Always Getting Ready: The Yup’ik Eskimos of Southwest Alaska © James H. Barker

Always Getting Ready: The Yup’ik Eskimos of Southwest Alaska

I set out to document the experience of life in a subsistence culture. Through my work I wanted to see how living close to the environment would shape people in their relationships with each other and with the land. I have always tried to make sure that my photographs would be used in a way that would support the Yup’iks concern for the environment and their culture. I realize that I have responded most to people at their best, looking for moments when the people I visited and traveled with were most at peace with themselves and with each other, when they were most thoughtful, intelligent and vital. Thus I hope that this work presents those aspects of the life and people of the delta as they search for their own future.

“All through the year we are always getting ready; getting ready for fishing, for berry picking, for potlatches, getting ready for winter. We are always getting ready to go somewhere to get foods. And because we are so spiritual, you know, we are always getting ready for the next life.” – Agnes Kelly Bostrom

© James H. Barker

© James H. Barker


A Point of Departure

Alaska’s two largest rivers emerge from the interior and come within 25 miles of each other before bending apart for the final 200 meandering miles to the Bering Sea. The Kuskokwim and Yukon river waters carry immense quantities of silt eroded from the interior. Over eons this silt has filled in to form an expansive, flat delta. The delta now is a region of subarctic tundra covered with a mixture of moss and grasses that float on a permanently frozen layer of silt or “permafrost.” Stunted willows, cotton woods and spruce line the rivers in some inland areas, but for the most part the delta is treeless. From the air the region looks like a tenuous compromise that the land has made with the sea. In summer when the land is soft and spongy, the only possible surface travel is by boat.

Nick O. Nick, from the village of Nunapitchuk, described the delta: “Our land is not the same as the land in the lower 48. I’ve seen the outside, it’s nice and sturdy land. However, here in the Kuskokwim area, here in the lower area, not the upper area, it’s different, it’s bad. But it’s good with its fish, our subsistence.”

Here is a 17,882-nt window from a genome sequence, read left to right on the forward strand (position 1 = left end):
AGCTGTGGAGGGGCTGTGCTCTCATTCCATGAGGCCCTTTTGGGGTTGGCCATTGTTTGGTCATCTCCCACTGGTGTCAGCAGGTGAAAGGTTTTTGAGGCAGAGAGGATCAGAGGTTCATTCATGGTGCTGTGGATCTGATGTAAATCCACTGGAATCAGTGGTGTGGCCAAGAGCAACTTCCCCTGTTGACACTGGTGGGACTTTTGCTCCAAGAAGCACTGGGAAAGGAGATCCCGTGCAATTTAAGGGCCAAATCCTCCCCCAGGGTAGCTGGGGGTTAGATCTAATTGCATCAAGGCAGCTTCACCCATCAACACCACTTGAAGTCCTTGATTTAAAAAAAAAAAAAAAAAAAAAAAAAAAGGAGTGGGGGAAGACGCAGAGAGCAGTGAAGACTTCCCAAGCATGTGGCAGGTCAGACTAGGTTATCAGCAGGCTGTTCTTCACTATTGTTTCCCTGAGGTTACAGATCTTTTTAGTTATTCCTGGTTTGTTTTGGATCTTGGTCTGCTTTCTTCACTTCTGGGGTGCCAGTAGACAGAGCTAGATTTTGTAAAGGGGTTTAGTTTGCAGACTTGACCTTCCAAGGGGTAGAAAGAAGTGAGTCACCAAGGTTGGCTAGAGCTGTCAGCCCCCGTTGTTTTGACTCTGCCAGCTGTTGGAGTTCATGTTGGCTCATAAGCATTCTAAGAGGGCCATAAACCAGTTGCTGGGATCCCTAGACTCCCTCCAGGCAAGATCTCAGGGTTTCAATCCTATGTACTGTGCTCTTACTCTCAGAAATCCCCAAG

The delta is about the size of Kansas. Most maps of the region will show few signs of habitation in this fan shaped area. However, the delta supports a firmly estab lished population of Eskimo people. They are now the largest group of Alaska Natives to live on their traditional lands, over twenty thousand people in fifty villages. They are Yup’iks, a Bering Sea Eskimo group who speak a different language from that spoken by the northern Inuit.

The climate of the delta is moderated by the Bering Sea. Except in parts of the delta that are closer to the state’s interior, the winter temperatures usually do not register below minus 30° F, but these temperatures, combined with constant winds, frequently generate chill factors near 100 below. Summer temperatures are also moderated by the sea with readings averaging in the 50s and lower 60s. The wind and weather can change quickly. One never leaves home without a coat even in the summer, and safe travel in the winter requires much emergency gear and survival skills.

In the 1950s the Bureau of Indian Affairs began flying students out of the region to attend high schools in the lower 48 states and in Sitka. I have been told that some times near the end of summer a plane would land at a village, and a man would climb out with a clipboard and start reading off names. Students would scurry around, given just minutes to pack their things before boarding. They would be gone for nine months.

© James H. Barker

© James H. Barker


From the early 1970s until the mid 1980s the Bureau of Indian Affairs gradually relinquished control of village schools to the state system, which had run the “white” schools in larger communities since state hood in 1959. Although the transition of teenagers back into the villages after so many years has not been easy, there is now a new interest among young people in traditional dance and other activities, which has given new hope to the area in its effort to maintain its traditional identity. Parents are still struggling to gain the influence they need over their children’s education. They try to determine how the schools should best prepare their children for the ever changing future and also incor porate the knowledge of the elders into the curriculum.

The gathering of subsistence food, how ever, remains an essential, underlying them of the current culture. Though outboards, snowmachines and CB radios are used, it is only because food can more easily and safely be procured with these means. Yup’iks, faced by the demands of a difficult climate where hunger is never far away, have always been pragmatic and technologi cally adaptable.

A large portion of the Yup’ik diet is meat, fish and fowl, food that can be harvested locally. Many items in the American diet, such as milk products, fruits, vegetables and grains are expensive and difficult to obtain. Surveys completed in the mid 1980s by the Alaska Department of Fish and Game in nine villages in the delta, show that villagers were harvesting an average of 700 pounds of wild food per person per year. At the same time the mean consumption of store bought meat, poultry and fish by Americans was 222 pounds a year. Of the 700 pounds, 518 were fish, 75 were land mammals, 66 were sea mammals and 41 were other har vests such as greens, waterfowl and berries. Before the acquisition of snowmachines in the 1960s, families had to harvest an additional few thousand pounds of fish to feed their dog teams.